3. says

    Way back when I purchased Duke Ellington Presents the Dollar Brand Trio LP on Reprise from the Woolworth’s on Fulton St downtown Brooklyn. When I went to the check out here was no price on the LP and the cashier couldn’t get a price so I pointed to the cover and said it’s right there Dollar and was promptly charged $1.

    Another time I was visiting New Orleans with a group of people that included some college age students and we went to Armstrong’s original house where he lived as a kid and the students had absolutely no idea who he was or his contributions to American music and culture.

    It’s a hopeless cause. Most kids today don’t even know who the Beatles are.

    So womb there it is!

  4. Paul Lindemeyer says

    History, at least anything but war and politics, is dead. Even the oldest among us think the world began at Pearl Harbor. We’re too great a country to have so much repressed memory.

  5. Monique Avakian says

    Heartbreaking in so many ways…..worst of all because she is going into education….the loss of play and lolling around looking at clouds, making sounds with sweet blades of grass…we need s revolution in more facets of life than educational policy paradigms…….

  6. Skip Norris says

    The saga continues….
    It’s not only sad but not surprising. So many young people have no idead of not only who Pops was, but haven;t heard of Faulkner, Socrates, Ellington, or Walter Reuther….. I was born in 1959 and was exposed to a broad educational sweep. In grade school, I listened to Pops, Trane, Motown, The Allman Brothers, Jimi Hendrix, Buddy Miles, Bobby Womack, Johnny Guitar Watson…..and read everything from Thomas Mann to Ralph Ellison……The spiral must stop……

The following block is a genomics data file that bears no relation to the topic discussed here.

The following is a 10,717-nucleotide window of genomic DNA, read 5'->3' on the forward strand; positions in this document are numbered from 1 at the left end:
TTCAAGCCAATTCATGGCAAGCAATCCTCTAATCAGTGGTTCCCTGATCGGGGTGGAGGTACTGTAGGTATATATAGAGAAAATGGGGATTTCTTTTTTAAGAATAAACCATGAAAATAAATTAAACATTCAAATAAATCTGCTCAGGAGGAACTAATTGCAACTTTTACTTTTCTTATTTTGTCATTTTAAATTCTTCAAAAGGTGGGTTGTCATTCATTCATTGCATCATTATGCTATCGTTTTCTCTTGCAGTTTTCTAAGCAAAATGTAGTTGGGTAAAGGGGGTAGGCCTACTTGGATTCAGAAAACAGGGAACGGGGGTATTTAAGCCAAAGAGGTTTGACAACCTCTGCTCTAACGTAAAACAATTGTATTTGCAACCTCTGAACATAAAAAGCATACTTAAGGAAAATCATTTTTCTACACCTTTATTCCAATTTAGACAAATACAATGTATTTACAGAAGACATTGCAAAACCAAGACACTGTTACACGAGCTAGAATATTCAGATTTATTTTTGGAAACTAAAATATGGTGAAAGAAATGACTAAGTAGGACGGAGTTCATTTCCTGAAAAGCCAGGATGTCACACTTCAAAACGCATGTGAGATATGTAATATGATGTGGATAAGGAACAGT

7. Drey Liautaud says

    That’s too bad too hear. Even if people aren’t playing jazz related instruments ( I myself play guitar and sing and had a ton of fun in high school playing LA venues with my band) I would think a face like Armstrong’s is recognizable. I never studied music other then a few basic theory classes, but both myself, my nonmusical friends, and music oriented friends all had music related requirements in high school. Most people who didn’t play at least took Music Appreciation classes. The jazz one was one of the most sought after, maybe these requirements are a newly added requirement, but I don’t think this story represents all the youth by any means. I’m fairly positive if I spoke of Armstrong and Ellington most of my buddies would have a notion! Even if people can’t find the time to play a society that at least knows about and appreciates music is a better society imo.

    • says

      I’ve been wondering how much basic level music appreciation is still taught — one associate in graduate school tells me more jazz appreciation classes are offered today than ever, I think he’s speaking of college level. But you may not be representative, Mr. Liautaud — you play and sing and were in a working band. This young woman seemed quite disconnected with even the possibility of this music. Skip, how do you stop a spiral? Young people have experiences that are render the past we hallowed irrelevant. Our cultural heroes are analog and action-oriented, as opposed to digital and consumption-oariented.